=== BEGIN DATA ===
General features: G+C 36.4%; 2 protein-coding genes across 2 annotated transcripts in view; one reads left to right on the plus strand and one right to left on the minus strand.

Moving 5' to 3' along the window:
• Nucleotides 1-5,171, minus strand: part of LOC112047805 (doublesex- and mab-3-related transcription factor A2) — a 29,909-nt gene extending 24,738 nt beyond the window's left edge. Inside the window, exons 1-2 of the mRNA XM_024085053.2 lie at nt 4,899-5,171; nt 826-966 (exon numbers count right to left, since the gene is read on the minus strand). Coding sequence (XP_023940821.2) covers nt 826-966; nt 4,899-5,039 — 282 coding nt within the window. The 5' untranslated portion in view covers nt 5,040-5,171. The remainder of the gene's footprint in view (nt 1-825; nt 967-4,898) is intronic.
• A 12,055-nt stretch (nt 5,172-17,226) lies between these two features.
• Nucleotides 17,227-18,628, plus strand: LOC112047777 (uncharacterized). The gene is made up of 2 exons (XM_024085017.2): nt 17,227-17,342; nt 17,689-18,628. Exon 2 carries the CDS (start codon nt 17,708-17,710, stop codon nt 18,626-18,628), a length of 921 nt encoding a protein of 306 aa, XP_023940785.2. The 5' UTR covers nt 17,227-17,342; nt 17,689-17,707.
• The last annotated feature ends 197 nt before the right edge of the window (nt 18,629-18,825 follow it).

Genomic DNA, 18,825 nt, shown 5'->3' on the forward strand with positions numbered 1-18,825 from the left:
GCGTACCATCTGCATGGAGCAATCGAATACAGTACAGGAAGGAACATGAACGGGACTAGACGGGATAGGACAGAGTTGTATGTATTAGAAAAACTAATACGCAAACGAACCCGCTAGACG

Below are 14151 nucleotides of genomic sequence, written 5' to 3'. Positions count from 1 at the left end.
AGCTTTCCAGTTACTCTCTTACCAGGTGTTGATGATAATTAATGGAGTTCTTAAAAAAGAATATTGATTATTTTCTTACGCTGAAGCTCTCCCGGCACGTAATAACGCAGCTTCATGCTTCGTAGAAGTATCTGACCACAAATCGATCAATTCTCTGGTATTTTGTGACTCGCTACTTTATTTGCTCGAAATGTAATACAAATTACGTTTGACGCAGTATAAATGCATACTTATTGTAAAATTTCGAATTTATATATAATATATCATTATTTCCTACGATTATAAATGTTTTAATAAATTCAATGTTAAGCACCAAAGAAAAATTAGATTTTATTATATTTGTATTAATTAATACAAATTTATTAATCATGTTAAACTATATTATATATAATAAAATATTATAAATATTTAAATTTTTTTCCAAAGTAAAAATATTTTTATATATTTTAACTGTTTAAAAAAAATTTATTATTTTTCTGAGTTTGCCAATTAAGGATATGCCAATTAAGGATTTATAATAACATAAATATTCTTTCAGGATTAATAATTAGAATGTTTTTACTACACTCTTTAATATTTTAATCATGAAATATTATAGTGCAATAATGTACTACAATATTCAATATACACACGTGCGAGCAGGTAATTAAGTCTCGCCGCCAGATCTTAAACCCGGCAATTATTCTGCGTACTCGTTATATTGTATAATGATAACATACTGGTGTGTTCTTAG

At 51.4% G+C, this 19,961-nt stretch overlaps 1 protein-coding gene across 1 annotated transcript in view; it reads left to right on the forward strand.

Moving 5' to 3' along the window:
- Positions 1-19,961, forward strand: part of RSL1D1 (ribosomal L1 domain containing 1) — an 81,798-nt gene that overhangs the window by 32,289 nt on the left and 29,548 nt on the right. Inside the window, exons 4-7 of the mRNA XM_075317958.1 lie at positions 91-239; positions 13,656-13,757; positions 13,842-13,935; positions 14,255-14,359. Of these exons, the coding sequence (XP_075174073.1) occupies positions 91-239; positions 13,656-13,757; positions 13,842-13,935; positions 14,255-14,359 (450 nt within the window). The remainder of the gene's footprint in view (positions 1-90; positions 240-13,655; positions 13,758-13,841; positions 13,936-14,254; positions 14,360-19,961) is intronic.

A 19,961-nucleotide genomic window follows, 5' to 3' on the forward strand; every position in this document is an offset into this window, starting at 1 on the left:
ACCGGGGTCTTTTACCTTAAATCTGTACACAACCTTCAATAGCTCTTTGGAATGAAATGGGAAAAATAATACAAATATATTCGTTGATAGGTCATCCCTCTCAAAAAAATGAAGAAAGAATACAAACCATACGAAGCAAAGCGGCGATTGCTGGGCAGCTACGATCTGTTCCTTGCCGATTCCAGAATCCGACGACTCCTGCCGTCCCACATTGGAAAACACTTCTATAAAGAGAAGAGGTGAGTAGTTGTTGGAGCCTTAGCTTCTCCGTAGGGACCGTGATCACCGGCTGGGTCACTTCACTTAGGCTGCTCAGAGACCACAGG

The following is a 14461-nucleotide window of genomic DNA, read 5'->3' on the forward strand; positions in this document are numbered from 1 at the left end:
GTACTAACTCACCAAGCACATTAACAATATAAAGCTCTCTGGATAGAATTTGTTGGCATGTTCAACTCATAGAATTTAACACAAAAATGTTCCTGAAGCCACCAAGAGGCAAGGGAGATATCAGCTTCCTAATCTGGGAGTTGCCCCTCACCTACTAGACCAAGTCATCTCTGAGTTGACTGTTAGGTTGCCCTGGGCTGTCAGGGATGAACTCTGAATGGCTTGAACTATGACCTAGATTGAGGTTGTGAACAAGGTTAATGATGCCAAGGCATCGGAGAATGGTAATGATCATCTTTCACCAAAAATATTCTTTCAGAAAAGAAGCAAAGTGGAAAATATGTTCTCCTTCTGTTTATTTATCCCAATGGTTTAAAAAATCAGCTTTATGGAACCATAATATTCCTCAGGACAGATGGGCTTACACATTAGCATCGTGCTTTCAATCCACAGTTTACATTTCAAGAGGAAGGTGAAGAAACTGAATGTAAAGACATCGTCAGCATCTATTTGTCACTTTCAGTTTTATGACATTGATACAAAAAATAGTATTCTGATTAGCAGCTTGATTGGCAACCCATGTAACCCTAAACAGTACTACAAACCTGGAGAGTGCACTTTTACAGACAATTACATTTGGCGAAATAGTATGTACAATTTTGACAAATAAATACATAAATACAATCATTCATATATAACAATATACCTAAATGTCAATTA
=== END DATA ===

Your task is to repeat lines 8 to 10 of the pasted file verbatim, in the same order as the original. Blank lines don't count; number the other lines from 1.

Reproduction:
GCGTACCATCTGCATGGAGCAATCGAATACAGTACAGGAAGGAACATGAACGGGACTAGACGGGATAGGACAGAGTTGTATGTATTAGAAAAACTAATACGCAAACGAACCCGCTAGACG

Below are 14151 nucleotides of genomic sequence, written 5' to 3'. Positions count from 1 at the left end.
AGCTTTCCAGTTACTCTCTTACCAGGTGTTGATGATAATTAATGGAGTTCTTAAAAAAGAATATTGATTATTTTCTTACGCTGAAGCTCTCCCGGCACGTAATAACGCAGCTTCATGCTTCGTAGAAGTATCTGACCACAAATCGATCAATTCTCTGGTATTTTGTGACTCGCTACTTTATTTGCTCGAAATGTAATACAAATTACGTTTGACGCAGTATAAATGCATACTTATTGTAAAATTTCGAATTTATATATAATATATCATTATTTCCTACGATTATAAATGTTTTAATAAATTCAATGTTAAGCACCAAAGAAAAATTAGATTTTATTATATTTGTATTAATTAATACAAATTTATTAATCATGTTAAACTATATTATATATAATAAAATATTATAAATATTTAAATTTTTTTCCAAAGTAAAAATATTTTTATATATTTTAACTGTTTAAAAAAAATTTATTATTTTTCTGAGTTTGCCAATTAAGGATATGCCAATTAAGGATTTATAATAACATAAATATTCTTTCAGGATTAATAATTAGAATGTTTTTACTACACTCTTTAATATTTTAATCATGAAATATTATAGTGCAATAATGTACTACAATATTCAATATACACACGTGCGAGCAGGTAATTAAGTCTCGCCGCCAGATCTTAAACCCGGCAATTATTCTGCGTACTCGTTATATTGTATAATGATAACATACTGGTGTGTTCTTAG